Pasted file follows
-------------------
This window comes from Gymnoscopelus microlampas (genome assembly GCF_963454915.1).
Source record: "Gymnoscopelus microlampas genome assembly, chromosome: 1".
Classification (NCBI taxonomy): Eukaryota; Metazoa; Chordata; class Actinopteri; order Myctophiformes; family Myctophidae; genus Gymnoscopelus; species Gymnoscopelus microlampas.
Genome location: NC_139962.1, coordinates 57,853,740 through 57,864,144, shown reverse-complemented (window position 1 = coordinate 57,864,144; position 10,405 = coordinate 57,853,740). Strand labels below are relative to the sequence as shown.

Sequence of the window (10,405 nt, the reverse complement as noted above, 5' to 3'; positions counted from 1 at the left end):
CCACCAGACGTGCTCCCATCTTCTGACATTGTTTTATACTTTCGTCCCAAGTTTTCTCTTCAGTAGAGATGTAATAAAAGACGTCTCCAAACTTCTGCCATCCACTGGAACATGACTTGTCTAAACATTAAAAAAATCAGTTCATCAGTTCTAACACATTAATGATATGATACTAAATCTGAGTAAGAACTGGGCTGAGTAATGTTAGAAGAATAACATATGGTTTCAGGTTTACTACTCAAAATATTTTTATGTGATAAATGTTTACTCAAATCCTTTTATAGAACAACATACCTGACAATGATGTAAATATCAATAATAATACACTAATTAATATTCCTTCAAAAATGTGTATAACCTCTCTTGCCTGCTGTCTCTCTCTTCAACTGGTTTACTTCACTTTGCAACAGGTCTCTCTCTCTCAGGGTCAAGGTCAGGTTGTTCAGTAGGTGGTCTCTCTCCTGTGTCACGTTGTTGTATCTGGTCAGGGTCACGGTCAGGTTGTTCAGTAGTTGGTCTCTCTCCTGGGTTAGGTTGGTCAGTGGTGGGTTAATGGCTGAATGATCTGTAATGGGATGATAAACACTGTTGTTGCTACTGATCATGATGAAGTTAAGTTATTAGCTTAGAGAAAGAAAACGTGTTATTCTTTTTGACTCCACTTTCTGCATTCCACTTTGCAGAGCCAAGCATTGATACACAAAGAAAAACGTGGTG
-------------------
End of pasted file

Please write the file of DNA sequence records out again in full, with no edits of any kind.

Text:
This window comes from Gymnoscopelus microlampas (genome assembly GCF_963454915.1).
Source record: "Gymnoscopelus microlampas genome assembly, chromosome: 1".
Classification (NCBI taxonomy): Eukaryota; Metazoa; Chordata; class Actinopteri; order Myctophiformes; family Myctophidae; genus Gymnoscopelus; species Gymnoscopelus microlampas.
Genome location: NC_139962.1, coordinates 57,853,740 through 57,864,144, shown reverse-complemented (window position 1 = coordinate 57,864,144; position 10,405 = coordinate 57,853,740). Strand labels below are relative to the sequence as shown.

Sequence of the window (10,405 nt, the reverse complement as noted above, 5' to 3'; positions counted from 1 at the left end):
CCACCAGACGTGCTCCCATCTTCTGACATTGTTTTATACTTTCGTCCCAAGTTTTCTCTTCAGTAGAGATGTAATAAAAGACGTCTCCAAACTTCTGCCATCCACTGGAACATGACTTGTCTAAACATTAAAAAAATCAGTTCATCAGTTCTAACACATTAATGATATGATACTAAATCTGAGTAAGAACTGGGCTGAGTAATGTTAGAAGAATAACATATGGTTTCAGGTTTACTACTCAAAATATTTTTATGTGATAAATGTTTACTCAAATCCTTTTATAGAACAACATACCTGACAATGATGTAAATATCAATAATAATACACTAATTAATATTCCTTCAAAAATGTGTATAACCTCTCTTGCCTGCTGTCTCTCTCTTCAACTGGTTTACTTCACTTTGCAACAGGTCTCTCTCTCTCAGGGTCAAGGTCAGGTTGTTCAGTAGGTGGTCTCTCTCCTGTGTCACGTTGTTGTATCTGGTCAGGGTCACGGTCAGGTTGTTCAGTAGTTGGTCTCTCTCCTGGGTTAGGTTGGTCAGTGGTGGGTTAATGGCTGAATGATCTGTAATGGGATGATAAACACTGTTGTTGCTACTGATCATGATGAAGTTAAGTTATTAGCTTAGAGAAAGAAAACGTGTTATTCTTTTTGACTCCACTTTCTGCATTCCACTTTGCAGAGCCAAGCATTGATACACAAAGAAAAACGTGGTG